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Special Event: Let’s Talk Environmental Justice Panel Discussion
July 20 @ 3:00 pm - 4:30 pm EDT
Studies show that people of color are 1.5 times more likely than white people to live in an area with poor air quality. Low-income communities of color bear the brunt of environmental degradation and climate change. Join us on July 20 at 3PM (ET) | 12 Noon (PT) for this special virtual discussion hosted by The People’s Justice Council, Alabama Interfaith Power & Light, and Elders Climate Action, to explore the injustices communities face in the United States. The panel will include frontline activists from across the United States. We will lean in to learn the stories and strategies from these communities and ways to ensure equity in our climate action.
|Erniko Brown is the Director of organizing and partnership engagement at the Dogwood Alliance. She holds an MA in Organizational Leadership from Columbia College with countless certificates including Diversity, Equity, & Inclusion (University of South Florida), Faith-Based Non-Profit Leadership (Wake Forest University), & Master Gardener (Clemson University). She is also the Founder and Executive Director of the nonprofit OURS (Organized Uplifting Resources & Strategies).|
|Kyle G. Crider is Program and Policy Director for Alabama Interfaith Power & Light and The People’s Justice Council and an adjunct instructor at the University of Montevallo. Kyle holds a bachelor’s in Environmental Studies and a Master of Public Administration (MPA) degree with a double emphasis in Urban Planning & Policy Analysis. He is a Leadership in Energy and Environmental Design Accredited Professional, Neighborhood Development (LEED AP ND).|
|Dr. Margaret (Peggy) Lobnitz has a master’s degree in biology and a doctorate in environmental science and engineering from UCLA. She has worked in the environmental consulting industry for over 30 years. Much of her experience involves evaluating the human health impact of both industrial and mobile source emissions in disadvantaged communities. Through her work in this field, she personally experienced the evolution of human assessment techniques over time – from accidental release modeling in chemical plants to early Superfund site fate and transport modeling, to quantification of cancer risk (particularly from diesel sources) in industrial areas and along transportation routes, and most recently, the use of highly sophisticated multi-pollutant, multi-pathway models in assessments of disadvantaged communities. She will provide her perspective on where environmental practitioners started, what they learned along the way, and what they have yet to learn. She is also a founding member of the Elders Climate Action Southern California Chapter.|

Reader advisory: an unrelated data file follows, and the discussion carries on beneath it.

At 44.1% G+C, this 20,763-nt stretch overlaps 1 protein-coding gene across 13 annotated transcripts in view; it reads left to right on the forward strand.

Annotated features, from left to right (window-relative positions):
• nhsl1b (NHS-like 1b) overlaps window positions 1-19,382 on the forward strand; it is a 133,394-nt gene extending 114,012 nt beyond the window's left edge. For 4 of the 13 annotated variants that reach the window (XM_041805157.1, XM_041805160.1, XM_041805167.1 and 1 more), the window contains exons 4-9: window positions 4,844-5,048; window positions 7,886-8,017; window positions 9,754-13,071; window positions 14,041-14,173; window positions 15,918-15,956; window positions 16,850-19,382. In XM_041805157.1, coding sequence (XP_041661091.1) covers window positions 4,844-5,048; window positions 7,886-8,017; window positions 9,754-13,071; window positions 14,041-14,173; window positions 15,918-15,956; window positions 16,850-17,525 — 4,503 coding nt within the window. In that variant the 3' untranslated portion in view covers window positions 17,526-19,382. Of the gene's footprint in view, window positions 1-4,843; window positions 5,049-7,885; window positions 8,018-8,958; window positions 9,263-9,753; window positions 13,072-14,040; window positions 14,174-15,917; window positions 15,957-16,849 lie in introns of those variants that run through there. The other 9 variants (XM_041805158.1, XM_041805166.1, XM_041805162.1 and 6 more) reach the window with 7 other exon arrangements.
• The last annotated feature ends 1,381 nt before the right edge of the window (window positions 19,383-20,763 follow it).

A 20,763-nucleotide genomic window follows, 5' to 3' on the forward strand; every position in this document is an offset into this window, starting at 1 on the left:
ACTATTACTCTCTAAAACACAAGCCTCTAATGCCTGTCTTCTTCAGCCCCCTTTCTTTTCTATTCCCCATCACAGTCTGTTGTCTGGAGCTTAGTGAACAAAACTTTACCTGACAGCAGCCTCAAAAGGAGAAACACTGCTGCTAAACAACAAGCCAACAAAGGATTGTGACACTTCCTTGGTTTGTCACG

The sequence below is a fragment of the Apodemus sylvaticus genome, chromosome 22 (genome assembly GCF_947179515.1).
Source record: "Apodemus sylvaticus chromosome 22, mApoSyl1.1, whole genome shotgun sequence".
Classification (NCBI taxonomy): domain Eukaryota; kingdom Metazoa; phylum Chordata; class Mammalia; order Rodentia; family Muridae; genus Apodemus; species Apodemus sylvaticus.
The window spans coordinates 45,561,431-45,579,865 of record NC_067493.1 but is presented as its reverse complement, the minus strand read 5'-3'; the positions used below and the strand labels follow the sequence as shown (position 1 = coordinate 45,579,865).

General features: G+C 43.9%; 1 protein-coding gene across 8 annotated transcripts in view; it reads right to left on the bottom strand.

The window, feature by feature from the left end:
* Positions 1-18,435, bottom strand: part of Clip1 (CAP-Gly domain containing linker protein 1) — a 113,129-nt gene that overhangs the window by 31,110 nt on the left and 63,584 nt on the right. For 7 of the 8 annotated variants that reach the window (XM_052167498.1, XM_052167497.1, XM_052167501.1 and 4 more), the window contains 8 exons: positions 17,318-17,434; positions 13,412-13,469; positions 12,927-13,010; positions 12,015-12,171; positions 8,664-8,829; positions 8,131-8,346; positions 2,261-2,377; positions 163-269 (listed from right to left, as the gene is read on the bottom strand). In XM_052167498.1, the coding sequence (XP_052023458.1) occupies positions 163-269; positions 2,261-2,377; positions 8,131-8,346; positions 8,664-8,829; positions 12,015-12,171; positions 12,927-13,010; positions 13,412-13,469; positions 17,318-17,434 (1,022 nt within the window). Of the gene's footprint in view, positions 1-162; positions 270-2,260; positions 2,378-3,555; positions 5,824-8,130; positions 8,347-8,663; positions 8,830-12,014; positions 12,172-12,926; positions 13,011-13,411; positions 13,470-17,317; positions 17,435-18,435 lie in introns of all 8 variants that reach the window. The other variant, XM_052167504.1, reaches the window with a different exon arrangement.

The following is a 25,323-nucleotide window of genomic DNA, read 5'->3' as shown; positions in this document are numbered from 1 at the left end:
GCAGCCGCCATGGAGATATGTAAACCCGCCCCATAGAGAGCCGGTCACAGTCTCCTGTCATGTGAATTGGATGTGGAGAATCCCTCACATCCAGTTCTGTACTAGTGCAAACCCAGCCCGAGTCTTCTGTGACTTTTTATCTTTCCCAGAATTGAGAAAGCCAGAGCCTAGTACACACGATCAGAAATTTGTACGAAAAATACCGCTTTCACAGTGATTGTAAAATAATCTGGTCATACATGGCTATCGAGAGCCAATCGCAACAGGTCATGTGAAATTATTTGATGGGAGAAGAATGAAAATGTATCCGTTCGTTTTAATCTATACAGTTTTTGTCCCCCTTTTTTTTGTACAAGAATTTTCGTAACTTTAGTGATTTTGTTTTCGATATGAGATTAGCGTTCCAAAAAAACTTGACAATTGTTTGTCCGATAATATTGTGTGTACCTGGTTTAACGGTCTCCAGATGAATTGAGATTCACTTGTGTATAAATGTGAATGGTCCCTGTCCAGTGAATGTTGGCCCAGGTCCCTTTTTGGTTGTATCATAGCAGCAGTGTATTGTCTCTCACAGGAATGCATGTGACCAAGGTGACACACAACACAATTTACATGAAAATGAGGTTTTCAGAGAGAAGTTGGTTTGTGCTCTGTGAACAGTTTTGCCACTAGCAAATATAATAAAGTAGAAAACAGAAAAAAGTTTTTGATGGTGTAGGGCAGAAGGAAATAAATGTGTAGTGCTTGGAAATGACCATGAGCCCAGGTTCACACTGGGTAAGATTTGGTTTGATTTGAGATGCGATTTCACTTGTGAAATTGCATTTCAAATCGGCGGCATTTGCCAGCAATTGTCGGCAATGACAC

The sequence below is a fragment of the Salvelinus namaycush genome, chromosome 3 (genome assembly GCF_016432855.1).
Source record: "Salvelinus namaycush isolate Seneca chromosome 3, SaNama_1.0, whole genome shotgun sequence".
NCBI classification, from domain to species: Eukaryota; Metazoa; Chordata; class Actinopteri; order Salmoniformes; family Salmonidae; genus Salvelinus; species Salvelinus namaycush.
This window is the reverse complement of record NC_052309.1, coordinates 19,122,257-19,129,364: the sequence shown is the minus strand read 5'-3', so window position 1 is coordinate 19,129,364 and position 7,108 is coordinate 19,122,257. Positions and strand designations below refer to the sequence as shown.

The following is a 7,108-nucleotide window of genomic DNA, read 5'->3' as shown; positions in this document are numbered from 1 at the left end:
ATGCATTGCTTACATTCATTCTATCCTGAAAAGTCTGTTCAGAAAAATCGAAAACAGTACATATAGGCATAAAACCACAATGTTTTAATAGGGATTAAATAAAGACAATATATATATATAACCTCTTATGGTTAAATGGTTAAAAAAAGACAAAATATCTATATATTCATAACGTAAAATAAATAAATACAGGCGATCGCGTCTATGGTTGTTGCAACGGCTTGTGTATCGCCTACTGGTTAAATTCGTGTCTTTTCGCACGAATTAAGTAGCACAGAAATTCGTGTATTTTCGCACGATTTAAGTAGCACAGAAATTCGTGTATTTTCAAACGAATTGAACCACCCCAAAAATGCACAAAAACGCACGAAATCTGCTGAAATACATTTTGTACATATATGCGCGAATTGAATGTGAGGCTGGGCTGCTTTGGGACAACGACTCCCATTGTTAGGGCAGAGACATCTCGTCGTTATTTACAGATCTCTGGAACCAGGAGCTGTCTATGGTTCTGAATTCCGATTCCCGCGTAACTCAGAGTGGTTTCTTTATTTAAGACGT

|Gina Peltier is from the Turtle Mountain Band of Chippewa and is a leader and organizer with Honor the Earth. She works with and develops new local leaders, facilitates coalitions, and assists in the development of campaigns. She prioritizes working with Tribes on civic engagement, environmental justice, water protection issues, and voter registration.|
|Johana Vincente is the Chispa National Senior Director at the League of Conservation Voters. Before this, she worked directly on the frontlines of climate justice work as a community organizer for Chispa Maryland. She received her Masters in Social Work from the University of Baltimore Maryland.|